“Global” and “local” predictions of dairy diet nutritional quality using near infrared reflectance spectroscopy

H. Tran*Corresponding Author Informationemail address, P. Salgado, E. Tillard, P. Dardenne§, X.T. Nguyen*, P. Lecomte

Received 12 November 2008; accepted 25 March 2010.

Abstract 

The objective of the study was to evaluate performance of classic (global) and innovative (local) calibration techniques to monitor cattle diet, based on fecal near infrared reflectance spectroscopy (NIRS). A 3-yr on-farm survey (2005–2008) was carried out in Vietnam and La Reunion Island to collect animal, feed intake, and feces excretion data. Feed and feces were scanned by a Foss NIRsystem 5000 monochromator (Foss, Hillerød, Denmark) to estimate diet characteristics and nutrient digestibility. A data set including 1,322 diet-fecal pairs was built and used to perform global and local calibrations. Global equations gave satisfactory accuracy [coefficient of determination (R2) >0.8, 10% ≤ relative standard error of prediction (RSEP) ≤20%], whereas local equations gave good accuracy (R2 >0.8, RSEP <10%) or excellent accuracy (R2 >0.9, RSEP <10%) for the prediction of diet intake, quality, and digestibility. When validating the equations using the external individual data, both techniques were robust, with similar RSEP (8%) and R2 (0.82) values. The predictive performance of global and local equations was improved (RSEP = 5% and R2=0.90) when averaged animal data from farm, visit, and similar milk production were used. In particular, local equations reduced RSEP by 43% and increased R2 by 15%, on average, compared with those obtained from individual data. The low RSEP (4%), high R2 (0.96), and good ratio performance deviation (RPD=5) illustrated the excellent accuracy and robustness of the local equations. Findings suggest the ability of fecal NIRS to successfully and more accurately predict diet properties (intake, quality, and digestibility) with local calibration techniques compared with classic global techniques, especially on an averaged data set. Local calibration techniques represent an alternative promising method and potentially a decision support tool to decide whether diets meet dairy cattle requirements or need to be modified.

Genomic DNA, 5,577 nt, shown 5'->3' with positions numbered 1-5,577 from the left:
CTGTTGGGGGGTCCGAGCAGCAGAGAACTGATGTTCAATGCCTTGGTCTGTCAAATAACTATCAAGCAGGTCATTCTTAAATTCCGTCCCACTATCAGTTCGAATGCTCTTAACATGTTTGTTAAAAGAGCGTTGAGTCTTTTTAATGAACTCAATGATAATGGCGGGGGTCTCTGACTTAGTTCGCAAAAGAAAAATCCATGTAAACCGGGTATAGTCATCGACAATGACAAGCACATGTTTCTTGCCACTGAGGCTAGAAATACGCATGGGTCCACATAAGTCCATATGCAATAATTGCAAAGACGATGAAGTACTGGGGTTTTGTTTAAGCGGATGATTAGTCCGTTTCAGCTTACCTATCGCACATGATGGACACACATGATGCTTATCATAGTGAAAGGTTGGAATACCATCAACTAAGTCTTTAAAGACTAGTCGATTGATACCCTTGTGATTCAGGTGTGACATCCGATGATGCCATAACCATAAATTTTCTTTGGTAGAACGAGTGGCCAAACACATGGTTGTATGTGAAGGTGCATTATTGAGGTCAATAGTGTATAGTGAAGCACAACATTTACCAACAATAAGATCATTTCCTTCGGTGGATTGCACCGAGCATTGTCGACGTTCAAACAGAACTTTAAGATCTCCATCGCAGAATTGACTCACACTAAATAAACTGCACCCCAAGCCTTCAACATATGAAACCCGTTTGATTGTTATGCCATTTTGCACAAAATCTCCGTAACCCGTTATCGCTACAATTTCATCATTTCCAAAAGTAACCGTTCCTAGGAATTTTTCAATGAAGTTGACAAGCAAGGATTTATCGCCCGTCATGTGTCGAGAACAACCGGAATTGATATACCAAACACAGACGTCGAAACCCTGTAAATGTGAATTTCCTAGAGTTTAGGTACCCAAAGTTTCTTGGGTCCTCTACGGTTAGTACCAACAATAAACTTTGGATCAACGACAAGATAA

* Faculty of Animal Sciences and Aquaculture, Hanoi University of Agriculture, Vietnam

 CIRAD, UPR Systèmes d’élevage, Montpellier, F-34398 France

 CIRAD, UPR Systèmes d’élevage, Saint-Pierre, La Réunion, F-97410 France

§ Centre Wallon de Recherches Agronomiques (CRA-W), Département Qualité des Productions Agricoles, 24 Chaussée de Namur, B-5030 Gembloux, Belgium

 

http://www.journalofdairyscience.org/article/S0022-0302%2810%2900528-X/abstract

Volume 93, Issue 10, Pages 4961-4975 (October 2010)

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